In 1927, my grandparents, Nola and Ellsworth Faris Duke (AKA “Duke”) were married in Beverly Hills. A reception at my great-Aunt’s house on Rexford Drive followed, with the after-party at the Beverly Hills Hotel going on until the wee hours of the morning. There, as family history would have it, is where the couple were toasted by the humorist Will Rogers (my grandmother’s employer); and where a Barrymore got drunk and made a pass at the bride.
It was the roaring twenties, and the hub of society and scandal was at the Beverly Hills Hotel, which celebrates its 100th birthday this month. Known for its pink façade, and its Polo Lounge, the hotel was the in-spot for poolside celebrity spotting and tales of shenanigans inside the infamous bungalows were the likes of Howard Hughes, Marilyn Monroe, and Liz Taylor and Richard Burton cavorted and canoodled. It is, to this day, the place to see and been scene in “Hollywood.”
The hotel started its life sprung from an abandoned bean field as a place where real estate speculators could lure prospective land buyers to visit; and then reside as their new homes were being built in the nearby hills of Beverly. The hotel was built at a cost of $500,000 by Margaret Anderson and her son Stanley who were wooed by developer Max Whittier from their then-famous Hollywood Hotel with an offer of free land, and a $323,000 mortgage for construction costs. At the time, the Beverly Hills Hotel was the only restaurant in town, and quickly became the centerpiece of society. The Hollywood Hotel is now long gone, but the Beverly Hills Hotel lives on and on. Originally painted white, the mission revival-style structure was designed by Elmer Grey, then refashioned in pink and leaf-green by Starchitect Paul Revere Williams in the 1940’s. It has since been known as the “Pink Palace.”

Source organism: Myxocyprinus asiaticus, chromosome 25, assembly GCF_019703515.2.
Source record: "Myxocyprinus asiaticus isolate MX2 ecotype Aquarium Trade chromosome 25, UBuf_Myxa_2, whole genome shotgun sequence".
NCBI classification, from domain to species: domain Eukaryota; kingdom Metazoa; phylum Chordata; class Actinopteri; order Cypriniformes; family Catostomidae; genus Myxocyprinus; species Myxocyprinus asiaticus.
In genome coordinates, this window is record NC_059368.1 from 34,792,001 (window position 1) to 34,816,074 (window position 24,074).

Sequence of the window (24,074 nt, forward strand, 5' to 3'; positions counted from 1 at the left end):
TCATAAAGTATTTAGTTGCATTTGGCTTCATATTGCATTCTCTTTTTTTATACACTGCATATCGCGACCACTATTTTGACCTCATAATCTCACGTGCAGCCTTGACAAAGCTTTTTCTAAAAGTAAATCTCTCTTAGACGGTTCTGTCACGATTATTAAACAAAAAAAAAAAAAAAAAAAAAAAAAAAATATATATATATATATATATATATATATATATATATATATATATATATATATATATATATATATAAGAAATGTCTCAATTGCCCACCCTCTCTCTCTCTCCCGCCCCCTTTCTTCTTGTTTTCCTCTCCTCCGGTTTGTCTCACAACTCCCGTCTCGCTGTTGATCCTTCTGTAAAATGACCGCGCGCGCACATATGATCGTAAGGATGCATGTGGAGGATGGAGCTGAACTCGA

But the hotel is less about its architecture, and more about its place as a social epicenter. The tales of John Lennon and Yoko hold-up in a bungalow, Rex Harrison sunbathing in the nude, and Will Rogers, Douglas Fairbanks, and Spencer Tracey quenching their thirst after polo matches at the legendary Polo Lounge, sing from the hotel’s walls to this day. Marlene Dietrich was a one-time resident of the Hotel in the 1940s. She often preferred to wear pants in The Polo Lounge and convinced the restaurant to change its “No Slacks for Women” dress code.
Countless movies have been shot using the hotel as an integral character in the story (California Suite, American Gigolo, and Warren Beatty’s Shampoo) and celebratory events—from bar mitzvahs, to wakes have been held there for a century. There are a thousand tales, and ten-thousand memories tied to this one spot, sprung from a bean field 100 years ago this month.